More absurdity this week: FIFA, the international governing body of football, banned the Iranian women’s soccer team from an Olympic qualifying event because the players wear hijab — Islamic headscarves. The official reason: safety. Wearing a hijab while playing “could cause choking injuries.”
Yeah, sure. As one commenter noted, Google “hijab soccer choking deaths” and the search engine doesn’t exactly hum.
These aren’t just any hijabs, mind you. They have to be the coolest ones ever. They’re like speed-skaters’ hoods, and the players look like white-clad ninjas. I’ll bet they can move like ninjas too. Clearly FIFA has no sense of style.
Correction: FIFA has no sense, period.
The decision to ban the Iranian team was made by FIFA head Sepp Blatter, who’s apparently one of those Berlusconi-type men who’ll tell you how much he loves women, by which he means how much he loves looking at female flesh. No, I’m not making assumptions. The arrant hypocrisy of this ban is clear when you consider the fact that Blatter proposed in 2004 that women players wear plunging neckines and hot pants on the pitch to boost soccer’s popularity. Tighter shorts, he said, would create “a more female esthetic.”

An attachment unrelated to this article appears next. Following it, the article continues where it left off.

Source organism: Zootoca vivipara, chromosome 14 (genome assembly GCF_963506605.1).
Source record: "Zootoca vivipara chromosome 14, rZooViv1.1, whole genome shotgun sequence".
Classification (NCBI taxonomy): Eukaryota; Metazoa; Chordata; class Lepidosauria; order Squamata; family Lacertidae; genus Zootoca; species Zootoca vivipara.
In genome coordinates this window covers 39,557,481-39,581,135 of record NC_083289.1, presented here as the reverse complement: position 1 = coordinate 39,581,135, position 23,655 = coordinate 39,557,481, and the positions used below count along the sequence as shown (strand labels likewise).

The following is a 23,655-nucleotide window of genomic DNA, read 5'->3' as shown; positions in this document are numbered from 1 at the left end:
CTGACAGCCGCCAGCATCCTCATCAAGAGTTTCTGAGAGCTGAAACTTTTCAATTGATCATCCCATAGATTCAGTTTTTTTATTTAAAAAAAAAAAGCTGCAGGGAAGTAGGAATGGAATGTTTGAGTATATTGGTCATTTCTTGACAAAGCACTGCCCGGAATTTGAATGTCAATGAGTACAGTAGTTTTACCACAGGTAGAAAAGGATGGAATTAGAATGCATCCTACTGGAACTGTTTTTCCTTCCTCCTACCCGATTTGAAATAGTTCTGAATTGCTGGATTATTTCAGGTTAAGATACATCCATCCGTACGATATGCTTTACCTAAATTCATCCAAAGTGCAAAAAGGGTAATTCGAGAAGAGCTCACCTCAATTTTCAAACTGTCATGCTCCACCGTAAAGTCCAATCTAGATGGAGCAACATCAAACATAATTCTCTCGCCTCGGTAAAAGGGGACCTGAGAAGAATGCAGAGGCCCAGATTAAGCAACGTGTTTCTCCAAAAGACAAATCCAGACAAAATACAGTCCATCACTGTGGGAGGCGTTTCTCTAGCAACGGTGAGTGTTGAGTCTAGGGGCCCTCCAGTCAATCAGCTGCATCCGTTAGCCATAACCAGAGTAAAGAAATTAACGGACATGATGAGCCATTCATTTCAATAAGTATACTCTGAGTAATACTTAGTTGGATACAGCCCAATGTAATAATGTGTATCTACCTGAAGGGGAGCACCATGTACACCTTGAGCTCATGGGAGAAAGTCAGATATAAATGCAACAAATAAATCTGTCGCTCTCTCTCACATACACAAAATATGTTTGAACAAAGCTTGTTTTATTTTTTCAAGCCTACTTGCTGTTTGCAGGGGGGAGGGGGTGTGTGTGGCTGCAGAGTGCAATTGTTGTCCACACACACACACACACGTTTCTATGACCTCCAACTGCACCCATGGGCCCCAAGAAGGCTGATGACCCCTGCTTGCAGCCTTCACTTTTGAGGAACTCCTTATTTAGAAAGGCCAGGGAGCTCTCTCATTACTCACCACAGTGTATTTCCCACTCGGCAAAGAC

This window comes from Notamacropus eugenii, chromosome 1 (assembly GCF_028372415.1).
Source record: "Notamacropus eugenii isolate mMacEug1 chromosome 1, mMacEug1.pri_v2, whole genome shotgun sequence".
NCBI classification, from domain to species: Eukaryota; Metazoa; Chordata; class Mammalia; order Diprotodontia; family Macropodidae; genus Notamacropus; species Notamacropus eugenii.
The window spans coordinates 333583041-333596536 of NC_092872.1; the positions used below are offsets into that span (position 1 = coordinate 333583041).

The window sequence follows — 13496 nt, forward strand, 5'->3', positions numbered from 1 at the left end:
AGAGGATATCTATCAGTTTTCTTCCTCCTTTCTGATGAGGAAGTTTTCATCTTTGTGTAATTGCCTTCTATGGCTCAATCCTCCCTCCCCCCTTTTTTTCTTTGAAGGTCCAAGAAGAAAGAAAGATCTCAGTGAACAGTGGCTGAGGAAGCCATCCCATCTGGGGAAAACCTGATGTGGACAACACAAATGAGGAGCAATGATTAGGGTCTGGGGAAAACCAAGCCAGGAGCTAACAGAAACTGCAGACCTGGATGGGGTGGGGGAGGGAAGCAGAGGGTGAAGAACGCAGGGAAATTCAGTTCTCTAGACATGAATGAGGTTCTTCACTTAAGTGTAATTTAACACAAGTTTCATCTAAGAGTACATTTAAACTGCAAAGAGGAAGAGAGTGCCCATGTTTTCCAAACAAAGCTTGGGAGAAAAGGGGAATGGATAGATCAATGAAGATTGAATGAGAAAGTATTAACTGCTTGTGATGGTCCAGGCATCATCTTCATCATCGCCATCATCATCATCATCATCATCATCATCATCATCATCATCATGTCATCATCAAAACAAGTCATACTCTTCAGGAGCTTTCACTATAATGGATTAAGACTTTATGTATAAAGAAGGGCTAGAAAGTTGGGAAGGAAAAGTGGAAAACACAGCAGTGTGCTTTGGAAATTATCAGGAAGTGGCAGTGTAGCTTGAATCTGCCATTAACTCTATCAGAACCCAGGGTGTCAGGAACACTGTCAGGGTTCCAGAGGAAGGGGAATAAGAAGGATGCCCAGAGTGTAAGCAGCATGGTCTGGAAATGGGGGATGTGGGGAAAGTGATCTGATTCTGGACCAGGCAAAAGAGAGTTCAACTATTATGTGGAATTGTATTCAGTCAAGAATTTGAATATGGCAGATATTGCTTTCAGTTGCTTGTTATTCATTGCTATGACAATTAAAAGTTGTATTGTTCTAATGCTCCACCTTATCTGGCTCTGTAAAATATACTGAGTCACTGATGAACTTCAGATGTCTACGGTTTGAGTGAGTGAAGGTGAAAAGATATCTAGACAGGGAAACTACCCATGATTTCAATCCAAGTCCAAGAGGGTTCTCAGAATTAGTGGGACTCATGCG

I guess it was kind of amazing he didn’t propose wet tee-shirts.
And if you believe that Blatter is for a moment concerned about women being injured, his response to requests by human rights organizations to take a stand against the sex trafficking that accompanies the arrival of the World Cup was this: “Prostitution and trafficking of women does not fall within the sphere of responsibility of an international sports federation but in that of the authorities and the lawmakers of any given country.”
No, Blatter’s all about the sport. He’s presumably salivating for more on-field celebrations like Brandi Chastain‘s famous shirtless moment when the U.S. won the 1999 Women’s World Cup. And drooling over women’s sportswear catalogs instead of Victoria’s Secret ones. In which case he’s pathetically misreading that Chastain photo. This was the victory of hard work and muscle over frills and pretty posturing. Serena Williams revolutionized women’s tennis in much the same way, making it a power game (in dress as well as style of play — the black catsuit she wore a couple of years back was dynamite).
What Blatter’s really doing is trying to piggyback on the burqa ban in France and the minaret ban in his native Switzerland. But the good news is that it’s backfiring on him. Badly. Already the focus of multiple accusations of corruption in his 12-year tenure as FIFA president, he probably saw this as an easy way to try to redeem himself by jumping on the anti-Muslim bandwagon. Instead, the storm of criticism might be an indication that Europeans are beginning to realize just how badly they’ve been manipulated by misogynistic xenophobes on such issues as burqa bans.